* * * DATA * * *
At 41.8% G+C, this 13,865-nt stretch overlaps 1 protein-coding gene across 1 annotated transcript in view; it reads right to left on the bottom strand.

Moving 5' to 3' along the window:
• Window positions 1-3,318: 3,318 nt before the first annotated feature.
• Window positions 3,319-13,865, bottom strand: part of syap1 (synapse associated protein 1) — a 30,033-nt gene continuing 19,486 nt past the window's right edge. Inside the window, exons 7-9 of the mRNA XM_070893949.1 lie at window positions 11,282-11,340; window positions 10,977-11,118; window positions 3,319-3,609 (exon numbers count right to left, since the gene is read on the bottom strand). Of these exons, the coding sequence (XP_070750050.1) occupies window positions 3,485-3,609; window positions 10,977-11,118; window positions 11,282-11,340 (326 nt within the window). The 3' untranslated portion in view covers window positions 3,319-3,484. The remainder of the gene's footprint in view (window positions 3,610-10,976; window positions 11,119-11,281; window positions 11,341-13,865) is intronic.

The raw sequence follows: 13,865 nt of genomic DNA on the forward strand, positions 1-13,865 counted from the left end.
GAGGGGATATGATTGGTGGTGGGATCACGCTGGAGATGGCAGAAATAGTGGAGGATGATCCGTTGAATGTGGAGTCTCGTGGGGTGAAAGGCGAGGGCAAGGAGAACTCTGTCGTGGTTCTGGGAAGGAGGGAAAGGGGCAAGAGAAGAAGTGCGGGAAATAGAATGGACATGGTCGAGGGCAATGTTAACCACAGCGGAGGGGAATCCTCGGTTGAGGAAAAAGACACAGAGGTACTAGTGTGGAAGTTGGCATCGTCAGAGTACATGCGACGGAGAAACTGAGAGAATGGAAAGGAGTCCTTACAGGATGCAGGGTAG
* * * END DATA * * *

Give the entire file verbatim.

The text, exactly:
At 41.8% G+C, this 13,865-nt stretch overlaps 1 protein-coding gene across 1 annotated transcript in view; it reads right to left on the bottom strand.

Moving 5' to 3' along the window:
• Window positions 1-3,318: 3,318 nt before the first annotated feature.
• Window positions 3,319-13,865, bottom strand: part of syap1 (synapse associated protein 1) — a 30,033-nt gene continuing 19,486 nt past the window's right edge. Inside the window, exons 7-9 of the mRNA XM_070893949.1 lie at window positions 11,282-11,340; window positions 10,977-11,118; window positions 3,319-3,609 (exon numbers count right to left, since the gene is read on the bottom strand). Of these exons, the coding sequence (XP_070750050.1) occupies window positions 3,485-3,609; window positions 10,977-11,118; window positions 11,282-11,340 (326 nt within the window). The 3' untranslated portion in view covers window positions 3,319-3,484. The remainder of the gene's footprint in view (window positions 3,610-10,976; window positions 11,119-11,281; window positions 11,341-13,865) is intronic.

The raw sequence follows: 13,865 nt of genomic DNA on the forward strand, positions 1-13,865 counted from the left end.
GAGGGGATATGATTGGTGGTGGGATCACGCTGGAGATGGCAGAAATAGTGGAGGATGATCCGTTGAATGTGGAGTCTCGTGGGGTGAAAGGCGAGGGCAAGGAGAACTCTGTCGTGGTTCTGGGAAGGAGGGAAAGGGGCAAGAGAAGAAGTGCGGGAAATAGAATGGACATGGTCGAGGGCAATGTTAACCACAGCGGAGGGGAATCCTCGGTTGAGGAAAAAGACACAGAGGTACTAGTGTGGAAGTTGGCATCGTCAGAGTACATGCGACGGAGAAACTGAGAGAATGGAAAGGAGTCCTTACAGGATGCAGGGTAG